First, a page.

Three weeks ago, I touted Cano as a major breakout candidate after a white-hot spring in which he hit .446, but he's slumped out of the gate with a .169 average and only one homer through 77 at-bats. But slow starts are nothing new for Cano, who has a career .717 OPS in April and a lifetime .677 mark in May. With warm weather comes a hot bat, though, as his OPS increases each month, all the way up to a .981 mark in September. The longer you hold Cano, the better he gets.
-- Cory Schwartz, Host, "MLB.com Fantasy 411"
Seems like we're singing the same song about Cano every spring: "Oh the weather outside is frightful / But the fire is so delightful." The stud second baseman begins each year in the midst of a blizzard, as April has been his worst statistical month across the board. This season's been no different -- he's hitting just .169 with a homer and five RBIs in 18 games -- and owners are no doubt itching to hand him his walking papers. However, history indicates that the fire is, in fact, so delightful for Cano when summer rolls in (.334 AVG, .540 SLG, 32 HR, 141 RBIs in the season's second half from 2005-07). Grab him now at a discount and reap the rewards.
-- Corey Gottlieb, Reporter, MLB.com Fantasy
Ryan Howard has looked pretty bad in the early going, ringing up a .200 average and 28 strikeouts in 75 at-bats. However, he simply has too much power to stay rooted at this level for long. Once Howard starts making contact a little more consistently, he'll go yard on a regular basis and his average will climb. Remember, this is a player who overcame a rough start to bat .282 with 38 homers and 106 RBIs over the final four months of 2007; once he gets going, he'll make owners forget all about his struggles in the opening weeks of '08.
-- Tim Ott, Reporter, MLB.com Fantasy
Tulowitzki owners have to be doing some serious soul searching these days. Was last year for real? Is this the start of a sophomore slump? While there's no guarantee Tulo will match last year's numbers, I think we can all agree on one thing: he won't look foolish all season. Remember, Tulo started off slowly last season and didn't really get going until June. His plate skills are fine, his body is fully functioning and his .203 BABIP suggests it's only a matter of time before something gives.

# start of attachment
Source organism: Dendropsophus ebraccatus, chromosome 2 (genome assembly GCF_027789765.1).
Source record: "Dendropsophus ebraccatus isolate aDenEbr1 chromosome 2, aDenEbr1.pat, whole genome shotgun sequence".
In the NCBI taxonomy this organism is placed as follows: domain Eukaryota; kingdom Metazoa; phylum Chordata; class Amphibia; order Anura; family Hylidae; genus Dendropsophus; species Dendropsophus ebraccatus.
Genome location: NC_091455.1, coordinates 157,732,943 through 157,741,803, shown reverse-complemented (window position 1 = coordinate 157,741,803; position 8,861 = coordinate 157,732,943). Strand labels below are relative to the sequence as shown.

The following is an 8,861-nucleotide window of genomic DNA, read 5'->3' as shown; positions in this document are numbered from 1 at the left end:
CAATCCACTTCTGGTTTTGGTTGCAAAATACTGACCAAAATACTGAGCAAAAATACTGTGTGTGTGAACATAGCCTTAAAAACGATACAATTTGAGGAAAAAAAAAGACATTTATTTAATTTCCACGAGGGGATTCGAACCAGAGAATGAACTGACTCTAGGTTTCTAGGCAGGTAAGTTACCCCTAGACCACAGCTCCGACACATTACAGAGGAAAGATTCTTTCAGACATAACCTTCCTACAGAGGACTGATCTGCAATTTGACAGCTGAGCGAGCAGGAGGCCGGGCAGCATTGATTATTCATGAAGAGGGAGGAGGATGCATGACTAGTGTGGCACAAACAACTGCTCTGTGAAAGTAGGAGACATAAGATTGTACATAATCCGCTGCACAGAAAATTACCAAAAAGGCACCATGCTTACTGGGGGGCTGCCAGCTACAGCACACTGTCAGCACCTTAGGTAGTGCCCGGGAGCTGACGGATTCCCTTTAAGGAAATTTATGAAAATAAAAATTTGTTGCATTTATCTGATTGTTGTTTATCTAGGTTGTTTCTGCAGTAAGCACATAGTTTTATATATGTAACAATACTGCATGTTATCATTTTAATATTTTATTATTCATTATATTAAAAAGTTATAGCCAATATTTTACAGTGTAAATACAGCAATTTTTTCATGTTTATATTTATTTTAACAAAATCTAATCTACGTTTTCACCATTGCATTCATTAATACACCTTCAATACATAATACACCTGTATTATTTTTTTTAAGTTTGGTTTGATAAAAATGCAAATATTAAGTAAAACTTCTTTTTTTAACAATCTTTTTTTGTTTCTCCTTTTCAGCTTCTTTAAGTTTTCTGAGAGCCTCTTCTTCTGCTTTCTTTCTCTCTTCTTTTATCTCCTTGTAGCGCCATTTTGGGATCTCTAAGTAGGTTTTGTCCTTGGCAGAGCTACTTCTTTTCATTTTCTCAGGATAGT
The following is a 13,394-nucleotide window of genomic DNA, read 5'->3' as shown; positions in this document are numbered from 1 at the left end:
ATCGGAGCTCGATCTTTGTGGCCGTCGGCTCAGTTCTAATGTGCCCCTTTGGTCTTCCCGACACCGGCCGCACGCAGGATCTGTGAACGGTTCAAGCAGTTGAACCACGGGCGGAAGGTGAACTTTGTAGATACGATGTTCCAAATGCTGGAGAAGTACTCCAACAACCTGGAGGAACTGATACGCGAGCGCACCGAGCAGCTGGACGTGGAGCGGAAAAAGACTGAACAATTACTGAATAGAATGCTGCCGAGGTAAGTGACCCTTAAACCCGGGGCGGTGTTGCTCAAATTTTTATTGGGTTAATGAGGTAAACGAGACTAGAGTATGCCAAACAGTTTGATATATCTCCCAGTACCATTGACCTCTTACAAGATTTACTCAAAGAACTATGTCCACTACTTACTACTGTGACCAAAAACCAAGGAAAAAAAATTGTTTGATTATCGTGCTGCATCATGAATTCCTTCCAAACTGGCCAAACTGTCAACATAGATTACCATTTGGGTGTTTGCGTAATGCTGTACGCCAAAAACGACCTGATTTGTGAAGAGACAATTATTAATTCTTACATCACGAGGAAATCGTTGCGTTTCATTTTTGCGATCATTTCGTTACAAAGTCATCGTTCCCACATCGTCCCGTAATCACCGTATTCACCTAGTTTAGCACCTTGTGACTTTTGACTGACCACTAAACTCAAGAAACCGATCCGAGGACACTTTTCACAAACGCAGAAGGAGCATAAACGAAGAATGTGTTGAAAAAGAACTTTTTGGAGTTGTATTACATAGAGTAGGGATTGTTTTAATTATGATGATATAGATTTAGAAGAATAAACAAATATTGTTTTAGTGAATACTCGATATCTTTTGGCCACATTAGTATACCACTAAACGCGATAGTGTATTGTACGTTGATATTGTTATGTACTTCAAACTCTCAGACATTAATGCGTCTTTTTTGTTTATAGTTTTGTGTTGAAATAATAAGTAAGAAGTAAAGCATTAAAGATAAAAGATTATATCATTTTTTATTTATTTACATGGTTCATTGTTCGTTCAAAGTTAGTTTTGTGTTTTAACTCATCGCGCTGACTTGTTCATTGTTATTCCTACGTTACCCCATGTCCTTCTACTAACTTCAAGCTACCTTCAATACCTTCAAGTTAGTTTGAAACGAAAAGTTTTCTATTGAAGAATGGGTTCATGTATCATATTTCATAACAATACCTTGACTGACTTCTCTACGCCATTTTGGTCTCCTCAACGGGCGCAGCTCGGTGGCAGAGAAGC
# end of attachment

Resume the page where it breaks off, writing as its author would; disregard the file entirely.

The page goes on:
-- Alex Cushing, Reporter, MLB.com Fantasy
Yes, I'll take the guy who hit 50 home runs last year. A slow start had to be expected from Fielder, considering the behemoth of a man made a life-altering decision in the offseason to nix meat and other fatty food from his diet. So give his body some time to digest the tofu and wheatgrass shots, because you know its only a matter of time until Prince starts partying like its 1999 all over again.
-- Dave Feldman, Reporter, MLB.com Fantasy
First base is a deep position, but there aren't many who can realistically swat 50 home runs; Fielder can. The lefty slugger hit .288 with 50 home runs and 119 RBIs last season, so it's only a matter of time before the soon-to-be 24-year-old gets into a hitting groove. Buy low on Fielder and be happy with obtaining an A-list bat for a B-list price.
-- Kyle Stack, Reporter, MLB.com Fantasy
Justin Verlander is the prototypical buy-low candidate at this early stage in the season. The 25-year-old right-hander has struggled to a 0-3 record with a bloated 7.03 ERA and 1.40 WHIP in 24 1/3 innings over four starts. Owners are likely growing more and more concerned about whether Verlander can get his stuff together, especially since he was a better first-half pitcher in his first two big league seasons (career 3.54 pre-All-Star ERA, 4.50 post). However, now is the time to make an offer for the flamethrowing Tiger, whose stuff is just too good to not expect a turnaround.
-- Matt Kerner, Reporter, MLB.com Fantasy
Through 19 games, Michael Young is batting a dreary .259 with two homers and six RBIs. Many owners are likely nervous, looking to unload him and scampering to grab Ryan Theriot off waivers. And that's where you step in with a low-ball offer. You remember that Young's batted at least .313 with 91 RBIs and 80 runs in each of the last four seasons. You see that he's more patient at the plate, walking at a 60 percent higher rate than his career average. You recognize that it's early and that the hits will come. And, most importantly, you know that Young is a Top 5 fantasy shortstop.
-- Milosh Marinovich, Reporter, MLB.com Fantasy